Major league career
The Yankees called up Gowell from their minor league organization in 1972 to play as a September call-up. Gowell made his major league debut on September 21 against the Milwaukee Brewers. The game was held at County Stadium, with 4,185 people attending the game. Gowell was called to replace Rusty Torres pitching and batting ninth in the bottom of the sixth inning. He pitched two innings with one strikeout. Felipe Alou was then called to pinch hit for Gowell in the top of the eighth inning. The Yankees lost the game 6-4. On October 4, as a starting pitcher (again facing Milwaukee) Gowell hit a double on a 3–2 count, hitting a fastball by pitcher Jim Lonborg for his first and only Major League hit and the last hit by a pitcher in a regular season American League game before the start of the designated hitter rule. The baseball that Gowell hit now resides in the National Baseball Hall of Fame and Museum, in Cooperstown, New York. Although Gowell allowed only one run during that game, the Yankees lost 1–0. It was Gowell's only MLB decision.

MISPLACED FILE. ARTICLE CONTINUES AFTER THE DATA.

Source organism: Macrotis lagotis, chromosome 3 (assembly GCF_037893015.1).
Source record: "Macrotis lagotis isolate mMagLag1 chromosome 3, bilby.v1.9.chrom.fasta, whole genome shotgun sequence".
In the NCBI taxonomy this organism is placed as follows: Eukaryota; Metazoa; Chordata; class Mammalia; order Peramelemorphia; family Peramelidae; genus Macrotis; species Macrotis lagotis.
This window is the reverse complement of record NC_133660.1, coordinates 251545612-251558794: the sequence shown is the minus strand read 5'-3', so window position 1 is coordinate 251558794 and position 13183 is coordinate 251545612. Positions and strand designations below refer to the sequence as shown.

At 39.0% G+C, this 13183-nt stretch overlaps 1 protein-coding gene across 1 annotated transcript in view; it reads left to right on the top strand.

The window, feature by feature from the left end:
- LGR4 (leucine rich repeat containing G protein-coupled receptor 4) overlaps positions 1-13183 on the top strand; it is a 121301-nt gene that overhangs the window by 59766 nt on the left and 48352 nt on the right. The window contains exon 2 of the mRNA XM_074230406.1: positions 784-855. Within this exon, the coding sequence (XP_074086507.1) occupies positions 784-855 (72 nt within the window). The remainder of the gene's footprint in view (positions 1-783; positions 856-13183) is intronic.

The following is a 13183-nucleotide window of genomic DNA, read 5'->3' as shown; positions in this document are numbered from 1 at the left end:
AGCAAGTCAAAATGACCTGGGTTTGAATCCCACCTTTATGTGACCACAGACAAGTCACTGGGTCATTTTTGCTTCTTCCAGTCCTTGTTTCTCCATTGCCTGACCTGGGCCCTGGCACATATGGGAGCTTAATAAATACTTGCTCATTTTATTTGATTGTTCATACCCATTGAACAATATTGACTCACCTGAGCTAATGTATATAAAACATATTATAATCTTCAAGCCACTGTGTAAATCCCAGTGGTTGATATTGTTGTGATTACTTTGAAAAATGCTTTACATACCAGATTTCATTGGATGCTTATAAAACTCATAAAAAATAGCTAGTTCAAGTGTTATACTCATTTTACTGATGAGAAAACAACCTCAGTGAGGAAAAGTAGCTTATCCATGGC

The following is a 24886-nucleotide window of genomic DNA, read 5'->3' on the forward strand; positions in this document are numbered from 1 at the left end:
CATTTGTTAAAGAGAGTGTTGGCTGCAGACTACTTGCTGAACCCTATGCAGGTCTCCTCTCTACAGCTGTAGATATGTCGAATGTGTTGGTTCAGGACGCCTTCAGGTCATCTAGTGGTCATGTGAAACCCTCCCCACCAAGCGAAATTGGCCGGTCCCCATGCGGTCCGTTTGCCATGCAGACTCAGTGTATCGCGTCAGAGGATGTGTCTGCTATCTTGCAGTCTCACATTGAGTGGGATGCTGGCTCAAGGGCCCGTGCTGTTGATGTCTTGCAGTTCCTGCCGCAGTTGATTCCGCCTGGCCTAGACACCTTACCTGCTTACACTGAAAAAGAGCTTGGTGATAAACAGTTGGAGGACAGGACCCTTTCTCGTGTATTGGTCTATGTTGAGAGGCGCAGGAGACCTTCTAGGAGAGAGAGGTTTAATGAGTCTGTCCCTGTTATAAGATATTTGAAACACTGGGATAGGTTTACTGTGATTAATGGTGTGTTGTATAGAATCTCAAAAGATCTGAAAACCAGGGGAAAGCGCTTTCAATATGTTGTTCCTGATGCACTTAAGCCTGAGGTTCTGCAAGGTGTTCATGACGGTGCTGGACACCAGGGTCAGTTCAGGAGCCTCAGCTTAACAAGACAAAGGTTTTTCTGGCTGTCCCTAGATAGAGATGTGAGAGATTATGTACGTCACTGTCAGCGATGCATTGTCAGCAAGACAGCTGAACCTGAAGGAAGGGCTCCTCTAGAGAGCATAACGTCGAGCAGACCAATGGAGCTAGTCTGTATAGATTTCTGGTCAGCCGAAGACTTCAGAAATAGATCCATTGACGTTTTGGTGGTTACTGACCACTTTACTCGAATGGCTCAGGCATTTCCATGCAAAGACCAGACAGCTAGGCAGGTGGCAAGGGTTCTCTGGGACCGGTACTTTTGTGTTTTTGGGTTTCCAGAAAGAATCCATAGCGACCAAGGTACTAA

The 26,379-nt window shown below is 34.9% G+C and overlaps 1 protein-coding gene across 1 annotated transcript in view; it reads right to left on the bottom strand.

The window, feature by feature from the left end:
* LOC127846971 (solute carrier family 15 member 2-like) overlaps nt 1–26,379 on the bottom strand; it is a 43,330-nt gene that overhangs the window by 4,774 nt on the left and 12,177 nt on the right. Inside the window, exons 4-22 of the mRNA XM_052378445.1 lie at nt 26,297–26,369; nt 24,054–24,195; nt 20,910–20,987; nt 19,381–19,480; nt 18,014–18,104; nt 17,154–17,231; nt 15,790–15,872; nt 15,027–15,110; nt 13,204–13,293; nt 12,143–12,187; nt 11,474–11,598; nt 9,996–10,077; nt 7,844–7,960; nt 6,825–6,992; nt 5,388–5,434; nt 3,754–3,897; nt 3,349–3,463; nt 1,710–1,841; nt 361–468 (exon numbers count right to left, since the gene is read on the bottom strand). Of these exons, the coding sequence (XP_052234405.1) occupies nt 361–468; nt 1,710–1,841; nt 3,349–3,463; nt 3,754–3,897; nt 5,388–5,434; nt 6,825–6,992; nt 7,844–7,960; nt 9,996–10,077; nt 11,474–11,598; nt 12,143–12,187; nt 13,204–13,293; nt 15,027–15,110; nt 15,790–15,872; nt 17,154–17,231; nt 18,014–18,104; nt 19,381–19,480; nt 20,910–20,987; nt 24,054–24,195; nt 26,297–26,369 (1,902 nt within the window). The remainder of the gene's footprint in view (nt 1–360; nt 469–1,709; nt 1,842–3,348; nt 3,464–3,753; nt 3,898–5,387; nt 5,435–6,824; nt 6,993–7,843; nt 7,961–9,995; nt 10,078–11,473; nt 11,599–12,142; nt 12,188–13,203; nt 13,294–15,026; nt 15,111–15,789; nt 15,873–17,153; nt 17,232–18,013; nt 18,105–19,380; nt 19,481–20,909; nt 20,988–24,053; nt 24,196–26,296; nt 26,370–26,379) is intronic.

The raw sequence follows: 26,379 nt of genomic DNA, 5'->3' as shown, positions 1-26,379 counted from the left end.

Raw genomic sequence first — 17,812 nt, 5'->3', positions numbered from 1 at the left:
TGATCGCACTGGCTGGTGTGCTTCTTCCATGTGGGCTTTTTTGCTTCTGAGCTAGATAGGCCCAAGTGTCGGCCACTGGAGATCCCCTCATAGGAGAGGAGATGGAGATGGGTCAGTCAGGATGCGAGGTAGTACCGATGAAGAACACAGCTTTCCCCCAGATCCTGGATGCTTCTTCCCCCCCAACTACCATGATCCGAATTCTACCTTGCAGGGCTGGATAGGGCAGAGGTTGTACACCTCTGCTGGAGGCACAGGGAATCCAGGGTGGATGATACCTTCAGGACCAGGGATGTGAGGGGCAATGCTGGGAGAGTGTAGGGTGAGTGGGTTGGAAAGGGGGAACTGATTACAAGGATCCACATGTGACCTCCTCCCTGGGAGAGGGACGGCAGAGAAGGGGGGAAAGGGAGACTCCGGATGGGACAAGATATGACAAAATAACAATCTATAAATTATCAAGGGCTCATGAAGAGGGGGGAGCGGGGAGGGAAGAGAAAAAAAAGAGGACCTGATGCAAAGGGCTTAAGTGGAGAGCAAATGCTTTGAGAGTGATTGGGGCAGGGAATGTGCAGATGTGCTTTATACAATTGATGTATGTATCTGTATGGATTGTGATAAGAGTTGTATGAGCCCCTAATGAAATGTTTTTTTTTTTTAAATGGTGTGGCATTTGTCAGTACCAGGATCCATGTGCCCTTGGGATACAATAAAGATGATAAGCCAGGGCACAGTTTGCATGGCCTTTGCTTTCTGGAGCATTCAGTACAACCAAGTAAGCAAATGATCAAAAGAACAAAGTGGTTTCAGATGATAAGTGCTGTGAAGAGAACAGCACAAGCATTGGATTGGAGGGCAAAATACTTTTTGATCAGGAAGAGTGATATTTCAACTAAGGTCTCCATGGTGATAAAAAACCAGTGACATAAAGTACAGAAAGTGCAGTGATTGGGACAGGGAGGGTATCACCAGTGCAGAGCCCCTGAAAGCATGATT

From Monument Monday, Fritz Peterson
"Larry was in contention for a major league roster spot in 1973. He was cut at the end of spring training, losing out to Casey Cox and Doc Medich. He didn’t make the team again in 1974; the new manager, Bill Virdon, seemed to judge him based on one bad tenth inning in an exhibition game against the Texas Rangers. A lot of the hype that spring was about Mike Pazik, a cocky southpaw from Holy Cross who wound up getting traded to the Twins for Dick Woodson. But Larry Gowell’s time as a MLB pitcher was indeed memorable and historic. I am glad to have known him."